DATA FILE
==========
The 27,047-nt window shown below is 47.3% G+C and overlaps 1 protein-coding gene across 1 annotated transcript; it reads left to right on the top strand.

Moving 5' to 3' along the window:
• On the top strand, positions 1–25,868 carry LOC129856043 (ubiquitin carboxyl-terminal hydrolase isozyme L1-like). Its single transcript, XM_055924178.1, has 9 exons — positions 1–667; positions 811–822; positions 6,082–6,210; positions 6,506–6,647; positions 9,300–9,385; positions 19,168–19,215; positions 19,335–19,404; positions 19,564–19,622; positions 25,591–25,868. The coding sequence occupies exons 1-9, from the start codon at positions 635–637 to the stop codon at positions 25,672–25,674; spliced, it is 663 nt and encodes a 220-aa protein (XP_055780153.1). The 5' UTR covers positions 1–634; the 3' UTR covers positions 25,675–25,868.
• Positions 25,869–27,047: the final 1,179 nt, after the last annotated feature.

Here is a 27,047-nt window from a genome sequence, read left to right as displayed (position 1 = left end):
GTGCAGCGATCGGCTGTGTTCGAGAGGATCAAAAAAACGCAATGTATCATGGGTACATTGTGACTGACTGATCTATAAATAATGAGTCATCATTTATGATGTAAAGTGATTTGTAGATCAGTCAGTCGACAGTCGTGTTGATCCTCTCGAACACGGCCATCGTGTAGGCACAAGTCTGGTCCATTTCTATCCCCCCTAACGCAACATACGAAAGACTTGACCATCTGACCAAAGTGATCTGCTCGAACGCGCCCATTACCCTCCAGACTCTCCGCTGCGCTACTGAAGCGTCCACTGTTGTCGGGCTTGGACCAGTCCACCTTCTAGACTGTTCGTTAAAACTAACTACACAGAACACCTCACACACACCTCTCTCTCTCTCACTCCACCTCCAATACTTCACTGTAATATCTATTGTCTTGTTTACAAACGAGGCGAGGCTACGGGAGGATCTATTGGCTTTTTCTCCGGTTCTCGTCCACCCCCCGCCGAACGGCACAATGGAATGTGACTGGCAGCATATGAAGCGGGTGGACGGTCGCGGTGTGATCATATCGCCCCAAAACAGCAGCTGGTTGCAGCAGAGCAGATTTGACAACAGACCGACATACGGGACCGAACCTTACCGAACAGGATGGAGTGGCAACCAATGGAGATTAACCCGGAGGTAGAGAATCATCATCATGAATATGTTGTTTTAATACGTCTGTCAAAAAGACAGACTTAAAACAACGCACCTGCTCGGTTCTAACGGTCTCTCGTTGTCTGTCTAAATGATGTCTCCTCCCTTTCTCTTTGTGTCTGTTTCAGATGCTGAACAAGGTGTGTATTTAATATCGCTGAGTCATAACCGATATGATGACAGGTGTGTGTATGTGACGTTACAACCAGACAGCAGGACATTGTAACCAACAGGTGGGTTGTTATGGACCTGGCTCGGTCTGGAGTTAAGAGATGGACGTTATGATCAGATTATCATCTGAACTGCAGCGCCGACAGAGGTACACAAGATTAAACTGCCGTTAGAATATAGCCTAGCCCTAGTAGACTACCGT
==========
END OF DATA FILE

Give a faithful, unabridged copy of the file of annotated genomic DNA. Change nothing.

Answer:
The 27,047-nt window shown below is 47.3% G+C and overlaps 1 protein-coding gene across 1 annotated transcript; it reads left to right on the top strand.

Moving 5' to 3' along the window:
• On the top strand, positions 1–25,868 carry LOC129856043 (ubiquitin carboxyl-terminal hydrolase isozyme L1-like). Its single transcript, XM_055924178.1, has 9 exons — positions 1–667; positions 811–822; positions 6,082–6,210; positions 6,506–6,647; positions 9,300–9,385; positions 19,168–19,215; positions 19,335–19,404; positions 19,564–19,622; positions 25,591–25,868. The coding sequence occupies exons 1-9, from the start codon at positions 635–637 to the stop codon at positions 25,672–25,674; spliced, it is 663 nt and encodes a 220-aa protein (XP_055780153.1). The 5' UTR covers positions 1–634; the 3' UTR covers positions 25,675–25,868.
• Positions 25,869–27,047: the final 1,179 nt, after the last annotated feature.

Here is a 27,047-nt window from a genome sequence, read left to right as displayed (position 1 = left end):
GTGCAGCGATCGGCTGTGTTCGAGAGGATCAAAAAAACGCAATGTATCATGGGTACATTGTGACTGACTGATCTATAAATAATGAGTCATCATTTATGATGTAAAGTGATTTGTAGATCAGTCAGTCGACAGTCGTGTTGATCCTCTCGAACACGGCCATCGTGTAGGCACAAGTCTGGTCCATTTCTATCCCCCCTAACGCAACATACGAAAGACTTGACCATCTGACCAAAGTGATCTGCTCGAACGCGCCCATTACCCTCCAGACTCTCCGCTGCGCTACTGAAGCGTCCACTGTTGTCGGGCTTGGACCAGTCCACCTTCTAGACTGTTCGTTAAAACTAACTACACAGAACACCTCACACACACCTCTCTCTCTCTCACTCCACCTCCAATACTTCACTGTAATATCTATTGTCTTGTTTACAAACGAGGCGAGGCTACGGGAGGATCTATTGGCTTTTTCTCCGGTTCTCGTCCACCCCCCGCCGAACGGCACAATGGAATGTGACTGGCAGCATATGAAGCGGGTGGACGGTCGCGGTGTGATCATATCGCCCCAAAACAGCAGCTGGTTGCAGCAGAGCAGATTTGACAACAGACCGACATACGGGACCGAACCTTACCGAACAGGATGGAGTGGCAACCAATGGAGATTAACCCGGAGGTAGAGAATCATCATCATGAATATGTTGTTTTAATACGTCTGTCAAAAAGACAGACTTAAAACAACGCACCTGCTCGGTTCTAACGGTCTCTCGTTGTCTGTCTAAATGATGTCTCCTCCCTTTCTCTTTGTGTCTGTTTCAGATGCTGAACAAGGTGTGTATTTAATATCGCTGAGTCATAACCGATATGATGACAGGTGTGTGTATGTGACGTTACAACCAGACAGCAGGACATTGTAACCAACAGGTGGGTTGTTATGGACCTGGCTCGGTCTGGAGTTAAGAGATGGACGTTATGATCAGATTATCATCTGAACTGCAGCGCCGACAGAGGTACACAAGATTAAACTGCCGTTAGAATATAGCCTAGCCCTAGTAGACTACCGT